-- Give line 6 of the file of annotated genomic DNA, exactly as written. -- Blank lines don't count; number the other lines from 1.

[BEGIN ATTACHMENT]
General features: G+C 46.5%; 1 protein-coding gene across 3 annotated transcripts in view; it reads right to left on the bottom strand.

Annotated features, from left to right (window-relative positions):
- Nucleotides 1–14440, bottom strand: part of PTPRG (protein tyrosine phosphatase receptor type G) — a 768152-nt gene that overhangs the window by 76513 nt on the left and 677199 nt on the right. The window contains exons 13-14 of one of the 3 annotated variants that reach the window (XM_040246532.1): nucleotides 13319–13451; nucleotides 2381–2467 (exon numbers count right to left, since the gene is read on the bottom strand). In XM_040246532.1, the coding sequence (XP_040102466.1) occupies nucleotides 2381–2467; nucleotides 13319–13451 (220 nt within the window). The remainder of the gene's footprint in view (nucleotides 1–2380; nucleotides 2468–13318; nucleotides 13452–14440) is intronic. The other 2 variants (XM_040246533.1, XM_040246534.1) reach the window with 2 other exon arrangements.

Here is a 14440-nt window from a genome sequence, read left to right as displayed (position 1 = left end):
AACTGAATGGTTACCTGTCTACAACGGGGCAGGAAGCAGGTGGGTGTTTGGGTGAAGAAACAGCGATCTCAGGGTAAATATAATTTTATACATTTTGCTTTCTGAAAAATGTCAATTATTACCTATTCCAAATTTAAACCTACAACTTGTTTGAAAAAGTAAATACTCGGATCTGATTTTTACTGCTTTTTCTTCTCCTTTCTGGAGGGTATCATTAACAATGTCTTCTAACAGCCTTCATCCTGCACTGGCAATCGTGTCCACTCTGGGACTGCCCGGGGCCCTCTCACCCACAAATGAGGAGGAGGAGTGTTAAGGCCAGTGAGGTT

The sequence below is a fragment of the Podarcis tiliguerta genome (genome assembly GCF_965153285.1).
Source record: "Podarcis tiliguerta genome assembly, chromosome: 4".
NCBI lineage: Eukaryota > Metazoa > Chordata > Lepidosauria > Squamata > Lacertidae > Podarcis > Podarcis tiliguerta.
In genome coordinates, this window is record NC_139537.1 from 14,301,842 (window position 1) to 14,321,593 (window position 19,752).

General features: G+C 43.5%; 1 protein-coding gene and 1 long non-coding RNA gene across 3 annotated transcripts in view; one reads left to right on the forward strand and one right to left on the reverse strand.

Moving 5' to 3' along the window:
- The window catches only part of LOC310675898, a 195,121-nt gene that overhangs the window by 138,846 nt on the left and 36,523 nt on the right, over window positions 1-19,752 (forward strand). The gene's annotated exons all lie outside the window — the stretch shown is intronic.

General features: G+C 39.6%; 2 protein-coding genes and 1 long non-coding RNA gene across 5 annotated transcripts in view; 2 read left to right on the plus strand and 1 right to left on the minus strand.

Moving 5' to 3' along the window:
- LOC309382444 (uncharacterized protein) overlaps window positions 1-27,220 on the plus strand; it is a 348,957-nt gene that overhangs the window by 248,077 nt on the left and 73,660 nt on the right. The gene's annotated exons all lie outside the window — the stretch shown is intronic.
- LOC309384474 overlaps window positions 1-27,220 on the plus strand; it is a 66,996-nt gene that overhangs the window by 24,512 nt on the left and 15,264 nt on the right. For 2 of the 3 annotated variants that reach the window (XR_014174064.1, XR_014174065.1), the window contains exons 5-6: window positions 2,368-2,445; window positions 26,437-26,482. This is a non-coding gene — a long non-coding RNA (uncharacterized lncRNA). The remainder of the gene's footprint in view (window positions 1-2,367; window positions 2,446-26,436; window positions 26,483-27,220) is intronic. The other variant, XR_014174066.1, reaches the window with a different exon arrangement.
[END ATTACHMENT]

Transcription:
The sequence below is a fragment of the Podarcis tiliguerta genome (genome assembly GCF_965153285.1).